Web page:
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Eye Opener: Feb. 23, 2009

By Ed O'Keefe

Eye Opener

Happy Monday! The Eye is back in focus after a nine-day vacation to visit family overseas. It promises to be a busy week in Washington, with President Obama's first address to Congress, the release of the first details of his first proposed budget and plenty of other developments across the bureaucracy.

It will also be a busy week for government employees of all stripes, as "thousands of Cabinet undersecretaries, regional agency directors and local contracting officers" start distributing the economic stimulus money

"Obama has cast his election as a repudiation of an anti-government philosophy that has been in vogue for the past three decades," reports The Post's Alec MacGillis today. "The stimulus spending offers the prospect of renewing confidence in the public sector just as many are losing faith in corporate America. If done poorly, though, it could undermine Obama's longer-term vision of reaffirming the positive role of government in the lives of Americans.

"This is an historic opportunity for federal managers to rise to the occasion, to stand up and make sure these dollars are spent well," said Donald F. Kettl, a University of Pennsylvania political scientist. "It's an historic shot, but it's a tough shot. It may be an exaggeration to say they've been set up to fail, but the expectations are very high."

Meanwhile, The Post's editorial board has taken the sides with Transportation Secretary Ray LaHood who last week proposed a tax on vehicle miles traveled as an alternative to the gas tax. He was publicly scolded by White House Press Secretary Robert Gibbs who said the administration would not adopt the idea.

"Too bad," writes The Post's editorial board. "You'd think this young administration would be encouraging an open exchange of innovative ideas." The ed board admits there are significant obstacles to the idea, but "they are not impossible to overcome."

Also -- anyone concerned with the pace of innovation and adaptation within the federal bureaucracy must read Matthew L. Wald's report in today's The New York Times. He shares this startling statistic: "A person born on July 17, 1996, the day that T.W.A. Flight 800 exploded off Long Island, will be old enough to earn a pilot’s license — and maybe even to work for an airline — before the hardware ordered after that crash is installed on all airplanes, in about 2016."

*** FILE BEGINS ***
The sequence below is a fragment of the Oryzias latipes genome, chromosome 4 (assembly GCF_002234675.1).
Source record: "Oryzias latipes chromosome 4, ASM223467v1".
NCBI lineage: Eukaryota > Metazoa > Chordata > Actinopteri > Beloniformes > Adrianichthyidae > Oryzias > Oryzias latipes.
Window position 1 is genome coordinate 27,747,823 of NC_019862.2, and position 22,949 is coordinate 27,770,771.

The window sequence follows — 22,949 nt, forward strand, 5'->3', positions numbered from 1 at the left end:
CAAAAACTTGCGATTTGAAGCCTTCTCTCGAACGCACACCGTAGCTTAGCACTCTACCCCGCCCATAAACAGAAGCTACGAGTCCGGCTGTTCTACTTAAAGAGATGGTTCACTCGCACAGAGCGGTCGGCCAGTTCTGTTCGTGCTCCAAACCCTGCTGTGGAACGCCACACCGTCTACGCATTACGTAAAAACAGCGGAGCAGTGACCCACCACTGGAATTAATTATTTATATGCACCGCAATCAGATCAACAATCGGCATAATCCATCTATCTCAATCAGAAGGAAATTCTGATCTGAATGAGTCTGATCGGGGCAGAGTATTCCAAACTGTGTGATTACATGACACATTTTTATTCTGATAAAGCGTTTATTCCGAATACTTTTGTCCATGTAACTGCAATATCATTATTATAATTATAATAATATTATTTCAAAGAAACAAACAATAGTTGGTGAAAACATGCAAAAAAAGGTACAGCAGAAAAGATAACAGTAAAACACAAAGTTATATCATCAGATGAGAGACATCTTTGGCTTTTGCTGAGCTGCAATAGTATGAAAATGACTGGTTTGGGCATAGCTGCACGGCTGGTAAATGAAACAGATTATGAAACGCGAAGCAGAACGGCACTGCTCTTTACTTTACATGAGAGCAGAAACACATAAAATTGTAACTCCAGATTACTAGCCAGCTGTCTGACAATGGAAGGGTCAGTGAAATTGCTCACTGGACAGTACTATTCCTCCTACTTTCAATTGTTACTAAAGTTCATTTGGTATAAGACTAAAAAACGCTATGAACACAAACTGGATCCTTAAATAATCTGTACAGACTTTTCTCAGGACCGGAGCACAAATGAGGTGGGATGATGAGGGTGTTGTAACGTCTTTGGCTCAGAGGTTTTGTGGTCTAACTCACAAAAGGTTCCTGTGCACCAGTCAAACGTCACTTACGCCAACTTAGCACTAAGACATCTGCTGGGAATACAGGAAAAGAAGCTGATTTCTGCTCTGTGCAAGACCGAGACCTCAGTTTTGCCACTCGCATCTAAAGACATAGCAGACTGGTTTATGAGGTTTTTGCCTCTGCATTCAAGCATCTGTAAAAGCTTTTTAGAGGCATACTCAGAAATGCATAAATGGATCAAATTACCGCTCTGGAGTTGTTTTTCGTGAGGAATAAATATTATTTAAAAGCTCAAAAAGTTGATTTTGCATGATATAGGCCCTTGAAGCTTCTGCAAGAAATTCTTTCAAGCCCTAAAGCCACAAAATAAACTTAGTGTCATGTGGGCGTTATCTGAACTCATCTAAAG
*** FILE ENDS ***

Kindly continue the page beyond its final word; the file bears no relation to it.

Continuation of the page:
"As aviation safety officials investigate the country’s first fatal airliner accident in 30 months, the crash of a Continental Connection turboprop near Buffalo on Feb. 12, experts say that although airlines are safer than ever, adopting the lessons from such disasters can be excruciatingly slow."

In other news...

Stimulus Corruption Czar Named: Obama is set to name former Secret Service agent and Earl E. Devaney as chairman of the new Recovery Accountability and Transparency Board. Devaney also helped expose lobbying corruption at the Interior Department as its inspector general.

Show Me The VSIP: Mike Causey writes today about Voluntary Separation Incentive Payments, or buyouts, for federal workers. The Enviromental Protection Agency, the Departments of Energy, Health and Human Services and Interior, the Securities and Exchange Commission, and the Federal Election Commission are all offering them this year. Mike shares the important details.